Pelagic confident about its gas leases

By SHARON WROBEL
January 6, 2011 23:30

Houston-based firm has 6 offshore exploration licenses in Israeli territorial waters.

2 minute read.



Asaf Lev

Prentis Tomlinson 311. (photo credit: PRENTIS TOMLINSON: ‘I like Israel. It has a good b)

Pelagic Exploration Company, a Houston-based energy firm, has high expectations for the development of its six gas exploration licenses located in Israeli waters, despite the likelihood of having to pay higher royalties to the government.

“Change is inevitable,” Pelagic controlling shareholder Prentis Tomlinson told The Jerusalem Post in an interview in Tel Aviv this week. “At this point, we take no particular position on the final recommendations of the Sheshinski Committee. Although one can reasonably say that the fiscal tax regime governing the energy sector was lower than it should have been. But now that Israel is going through a typical process of a country that is discovering natural resources, it has gone too far. But I believe that it will swing back to a reasonable level.”

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The Sheshinski Committee this week published its final recommendations on how Israeli resources should be taxed, presenting a partial easing of the tax burden proposed in its interim report in November. The change followed intensive pressure and threats from oil and gas exploration companies, including Noble Energy and Ratio Oil Exploration, which have recently found gas reserves potentially worth hundreds of billions of dollars in Israeli waters.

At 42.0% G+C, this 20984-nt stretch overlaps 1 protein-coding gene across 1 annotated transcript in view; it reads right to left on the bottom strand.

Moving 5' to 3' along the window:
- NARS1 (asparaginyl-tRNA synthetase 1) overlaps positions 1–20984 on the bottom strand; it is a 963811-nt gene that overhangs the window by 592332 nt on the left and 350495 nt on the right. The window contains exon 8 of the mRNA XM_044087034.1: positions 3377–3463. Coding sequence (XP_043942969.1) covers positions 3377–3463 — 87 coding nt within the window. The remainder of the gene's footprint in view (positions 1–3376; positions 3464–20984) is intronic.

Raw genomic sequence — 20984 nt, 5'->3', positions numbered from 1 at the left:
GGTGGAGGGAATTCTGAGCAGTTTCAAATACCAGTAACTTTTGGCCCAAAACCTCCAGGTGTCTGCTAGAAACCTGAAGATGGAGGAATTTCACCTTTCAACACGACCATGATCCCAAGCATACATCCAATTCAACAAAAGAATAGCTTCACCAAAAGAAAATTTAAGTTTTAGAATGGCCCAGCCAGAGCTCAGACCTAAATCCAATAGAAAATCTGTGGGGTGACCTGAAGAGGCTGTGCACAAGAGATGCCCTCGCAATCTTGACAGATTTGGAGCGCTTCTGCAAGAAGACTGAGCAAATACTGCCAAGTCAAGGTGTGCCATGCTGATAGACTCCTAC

The recommendations suggest that the government’s take should be 52 percent to 62% of gas profits, compared with the current 30%. However, there is a lot of uncertainty over whether the recommendations will become legislation, in light of continued threats by gas exploration companies to stop projects.

“The recommendations would impede other companies coming to Israel and slow down investment,” Tomlinson said. “We are going to be subject to the same tax regime, but we are hopeful that necessary changes will be made. We are already investing $60 million in data acquisition and seismic surveys at our offshore gas exploration leases, so we are not going to turn back now.”

Last March, Pelagic acquired six exploration licenses – Yishai, Aditia, Lala, Yahav, Yoad and Ayala – covering an area of more than 2,000 square meters between the Ratio Yam cite, adjacent to the Leviathan field to the east, the Gal exploration permit area to the southwest and Block 12 in Cyprus waters to the west. At the end of December, Pelagic announced that it was advancing the second stage of a 3-D seismic survey of its offshore gas exploration leases.

“We hope that at the end of May we will have enough data and seismic mapping to decide where to drill the first exploratory wells starting in September,” Tomlinson said.

Last month, diamond mogul Benny Steinmetz acquired 50% of the rights in Pelagic’s six deepwater licenses for an undisclosed sum. The deal still awaits the approval of the National Infrastructures Ministry. In September, Israel Opportunity Oil & Gas Exploration Ltd. bought a 10% share for the rights in the same group of licenses for $2.5m.

Tomlinson, a second-generation oil and gas man, has more than 30 years of experience in the energy exploration industry in Texas, Iraq and West Africa. He has founded a number of companies in the energy sector, including exploration and production companies, a crude-oil trading company and an oil field service company.

“My initial interest in Israel started in mid-2009 following the Tamar discovery,” Tomlinson said.

“I like Israel. It has a good business climate, a rule of law and a young and developing oil and gas industry.”


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